Robinson Crusoe

I’ve just finished reading Robinson Crusoe for the first time. It’s a book I’ve always vaguely conflated in my mind with Treasure Island – I knew it was about a castaway, that probably there were pirates, and parrots, but not much more.

I didn’t know that Daniel Defoe’s tale is considered by some to be the first English novel. But I must say, for a book first published in 1719, it’s surprisingly readable. It’s much less of a verbose slog than some later 19th-century novels I’ve read. It’s also more than just an adventure story.

David Blewitt’s essay ‘The Island and the World’ is included at the end of the edition I borrowed from the library, and he elucidates  the themes of redemption and deliverance running through the novel. These are part of what make it a compelling read. But it turns out there is also a more troubling aspect to Crusoe, one which mostly lies under the surface of the action, but which is hugely important. The story arc of the title character is, essentially, an advert for the profitability of slaver colonialism.

Crusoe is marooned on his island because he has established a plantation in ‘the Brasils’, and he boards a vessel with the intent of buying slaves to expand his operation. When a storm drives the ship onto the mysterious island, Crusoe is the sole survivor.

But Crusoe only arrives in South America after he is himself enslaved in North Africa. When he manages to escape by boat, he is fortunately picked up by a Portuguese ship heading across the Atlantic. Tellingly, the misery of his slavery experience, and a brief episode in which he’s helped by Africans as he sails along the coast, has no discernible impact on his attitude to the use of African slaves when he starts his plantation.

During the 28-year island stay, his plantation is looked after for him by caretakers, and he is presumed dead. When he eventually manages to escape the island and reveal he’s alive, he is able to effectively cash in on a much-expanded estate, worked by slave labour. As a location the plantation features only briefly in the book, and none of its slaves are given any presence. Instead the focus is on Crusoe’s island, where his moral journey plays out: learning that hard work, resourcefulness and trust in God will enable him to survive his ordeal and eventually obtain deliverance. But his reward, when he at last escapes, is not just freedom: it’s the wealth earned by slaves.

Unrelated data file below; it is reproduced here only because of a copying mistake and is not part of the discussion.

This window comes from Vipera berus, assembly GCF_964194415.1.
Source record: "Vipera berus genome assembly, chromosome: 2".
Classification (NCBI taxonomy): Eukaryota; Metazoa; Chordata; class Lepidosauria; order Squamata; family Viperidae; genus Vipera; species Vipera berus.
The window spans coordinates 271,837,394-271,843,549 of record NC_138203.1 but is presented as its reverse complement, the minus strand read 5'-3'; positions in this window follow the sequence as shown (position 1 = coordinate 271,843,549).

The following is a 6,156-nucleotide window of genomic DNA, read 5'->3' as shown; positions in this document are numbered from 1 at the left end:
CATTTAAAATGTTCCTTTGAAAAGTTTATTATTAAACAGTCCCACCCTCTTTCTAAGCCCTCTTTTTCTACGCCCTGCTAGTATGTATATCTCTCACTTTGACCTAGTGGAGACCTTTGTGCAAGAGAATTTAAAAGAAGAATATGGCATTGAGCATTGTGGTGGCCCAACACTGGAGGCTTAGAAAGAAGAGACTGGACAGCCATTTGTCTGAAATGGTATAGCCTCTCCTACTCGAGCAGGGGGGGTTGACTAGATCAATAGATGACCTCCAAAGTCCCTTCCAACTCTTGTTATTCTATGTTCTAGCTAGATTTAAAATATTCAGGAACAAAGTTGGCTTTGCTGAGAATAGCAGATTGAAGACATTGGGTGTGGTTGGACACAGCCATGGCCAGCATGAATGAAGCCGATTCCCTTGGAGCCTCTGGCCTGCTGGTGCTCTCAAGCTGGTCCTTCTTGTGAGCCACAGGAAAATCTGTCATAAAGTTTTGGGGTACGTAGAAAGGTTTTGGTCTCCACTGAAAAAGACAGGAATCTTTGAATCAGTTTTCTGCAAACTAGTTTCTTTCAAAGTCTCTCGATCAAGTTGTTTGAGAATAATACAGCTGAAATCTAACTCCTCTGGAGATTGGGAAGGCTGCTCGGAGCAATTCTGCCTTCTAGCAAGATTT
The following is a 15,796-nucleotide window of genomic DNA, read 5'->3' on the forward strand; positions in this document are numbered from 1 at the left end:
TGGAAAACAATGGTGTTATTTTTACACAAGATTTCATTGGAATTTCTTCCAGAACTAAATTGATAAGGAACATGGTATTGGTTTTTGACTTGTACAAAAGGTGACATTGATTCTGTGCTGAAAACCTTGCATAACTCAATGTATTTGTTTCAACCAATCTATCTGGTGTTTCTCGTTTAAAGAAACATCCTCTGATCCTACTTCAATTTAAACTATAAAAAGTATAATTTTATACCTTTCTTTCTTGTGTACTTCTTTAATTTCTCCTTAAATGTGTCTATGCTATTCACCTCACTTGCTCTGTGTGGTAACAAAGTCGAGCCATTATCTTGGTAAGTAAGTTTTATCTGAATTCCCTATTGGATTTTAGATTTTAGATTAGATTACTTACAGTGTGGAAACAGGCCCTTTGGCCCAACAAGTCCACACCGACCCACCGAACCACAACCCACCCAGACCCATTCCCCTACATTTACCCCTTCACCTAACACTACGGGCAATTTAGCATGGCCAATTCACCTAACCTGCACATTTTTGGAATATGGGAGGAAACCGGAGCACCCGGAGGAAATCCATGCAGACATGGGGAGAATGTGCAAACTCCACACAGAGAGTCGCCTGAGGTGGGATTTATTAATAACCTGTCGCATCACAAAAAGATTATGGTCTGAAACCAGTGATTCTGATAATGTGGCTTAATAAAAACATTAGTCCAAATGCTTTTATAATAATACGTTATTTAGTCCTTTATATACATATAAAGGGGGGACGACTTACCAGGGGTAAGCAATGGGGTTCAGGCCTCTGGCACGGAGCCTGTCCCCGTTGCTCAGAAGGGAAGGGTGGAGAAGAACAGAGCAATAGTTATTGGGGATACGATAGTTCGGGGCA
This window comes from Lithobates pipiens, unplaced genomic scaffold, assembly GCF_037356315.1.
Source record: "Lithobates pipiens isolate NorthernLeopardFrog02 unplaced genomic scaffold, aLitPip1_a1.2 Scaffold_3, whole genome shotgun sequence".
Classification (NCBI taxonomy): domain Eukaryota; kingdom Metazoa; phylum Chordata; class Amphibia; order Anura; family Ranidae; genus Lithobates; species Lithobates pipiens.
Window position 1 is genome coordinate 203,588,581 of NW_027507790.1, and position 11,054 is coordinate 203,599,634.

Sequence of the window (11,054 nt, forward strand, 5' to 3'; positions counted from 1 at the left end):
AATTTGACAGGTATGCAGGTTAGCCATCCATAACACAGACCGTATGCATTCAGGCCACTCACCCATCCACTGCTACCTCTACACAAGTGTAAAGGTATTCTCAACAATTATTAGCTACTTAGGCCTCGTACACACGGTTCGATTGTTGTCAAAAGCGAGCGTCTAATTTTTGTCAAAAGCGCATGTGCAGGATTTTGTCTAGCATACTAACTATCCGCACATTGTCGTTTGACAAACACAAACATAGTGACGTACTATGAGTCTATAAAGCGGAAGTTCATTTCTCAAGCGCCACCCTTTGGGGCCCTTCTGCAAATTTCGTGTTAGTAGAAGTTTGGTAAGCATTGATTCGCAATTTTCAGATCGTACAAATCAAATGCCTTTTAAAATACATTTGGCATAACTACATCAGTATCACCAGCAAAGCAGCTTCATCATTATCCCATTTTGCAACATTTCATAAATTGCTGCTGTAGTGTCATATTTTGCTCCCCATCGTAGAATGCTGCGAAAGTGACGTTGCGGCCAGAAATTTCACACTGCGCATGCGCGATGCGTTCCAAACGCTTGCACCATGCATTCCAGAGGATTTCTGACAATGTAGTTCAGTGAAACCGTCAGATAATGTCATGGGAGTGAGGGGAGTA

In 2019, for the book’s 300th anniversary, Charles Boyle wrote a revealing piece in the Guardian that examined the links between Crusoe and British imperialism, arguing it was time to ‘let him go’. It’s certainly very interesting to learn that two months before the book’s publication, Defoe had argued for the founding a British colony near the mouth of the Orinoco (the setting for Crusoe’s fictional island), to be overseen by the South Sea Company (whose bubble famously burst a year later).

I disagree with Boyle about the quality of Defoe’s writing – on the whole I found Crusoe engrossing and very interesting. That is surely a reason for its enduring, if problematic, appeal. Crusoe the myth certainly needs picking apart, as Boyle does very well. But if read critically, and as a product of its time, Crusoe the novel helps to demonstrate the moral double-think that allowed a system as horrific as slavery to be rationalised for so long, as simply sensible economics.

Relatedly, I read in the news yesterday that a ground-breaking study of Britain’s slave economy by the first Prime minister of Trinidad and Tobago, Eric Williams, is finally being published in Britain, some 80 years after it was written.

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